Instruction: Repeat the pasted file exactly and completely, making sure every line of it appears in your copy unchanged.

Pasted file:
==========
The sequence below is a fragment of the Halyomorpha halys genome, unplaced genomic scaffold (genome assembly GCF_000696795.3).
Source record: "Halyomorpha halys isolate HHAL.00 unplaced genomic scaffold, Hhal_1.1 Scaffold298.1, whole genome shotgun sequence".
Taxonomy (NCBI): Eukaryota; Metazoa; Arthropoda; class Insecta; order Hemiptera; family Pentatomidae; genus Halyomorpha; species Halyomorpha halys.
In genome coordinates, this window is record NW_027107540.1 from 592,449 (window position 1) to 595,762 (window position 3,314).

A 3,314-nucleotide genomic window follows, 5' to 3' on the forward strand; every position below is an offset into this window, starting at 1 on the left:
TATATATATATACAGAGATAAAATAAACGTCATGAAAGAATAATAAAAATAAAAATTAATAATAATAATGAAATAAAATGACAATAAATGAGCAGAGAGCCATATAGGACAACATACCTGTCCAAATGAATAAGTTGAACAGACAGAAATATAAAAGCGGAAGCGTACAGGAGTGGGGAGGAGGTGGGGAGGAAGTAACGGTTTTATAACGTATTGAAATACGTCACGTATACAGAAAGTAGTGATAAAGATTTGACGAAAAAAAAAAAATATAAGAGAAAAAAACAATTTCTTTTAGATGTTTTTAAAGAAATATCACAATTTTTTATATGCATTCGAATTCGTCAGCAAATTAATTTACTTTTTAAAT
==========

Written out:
The sequence below is a fragment of the Halyomorpha halys genome, unplaced genomic scaffold (genome assembly GCF_000696795.3).
Source record: "Halyomorpha halys isolate HHAL.00 unplaced genomic scaffold, Hhal_1.1 Scaffold298.1, whole genome shotgun sequence".
Taxonomy (NCBI): Eukaryota; Metazoa; Arthropoda; class Insecta; order Hemiptera; family Pentatomidae; genus Halyomorpha; species Halyomorpha halys.
In genome coordinates, this window is record NW_027107540.1 from 592,449 (window position 1) to 595,762 (window position 3,314).

A 3,314-nucleotide genomic window follows, 5' to 3' on the forward strand; every position below is an offset into this window, starting at 1 on the left:
TATATATATATACAGAGATAAAATAAACGTCATGAAAGAATAATAAAAATAAAAATTAATAATAATAATGAAATAAAATGACAATAAATGAGCAGAGAGCCATATAGGACAACATACCTGTCCAAATGAATAAGTTGAACAGACAGAAATATAAAAGCGGAAGCGTACAGGAGTGGGGAGGAGGTGGGGAGGAAGTAACGGTTTTATAACGTATTGAAATACGTCACGTATACAGAAAGTAGTGATAAAGATTTGACGAAAAAAAAAAAATATAAGAGAAAAAAACAATTTCTTTTAGATGTTTTTAAAGAAATATCACAATTTTTTATATGCATTCGAATTCGTCAGCAAATTAATTTACTTTTTAAAT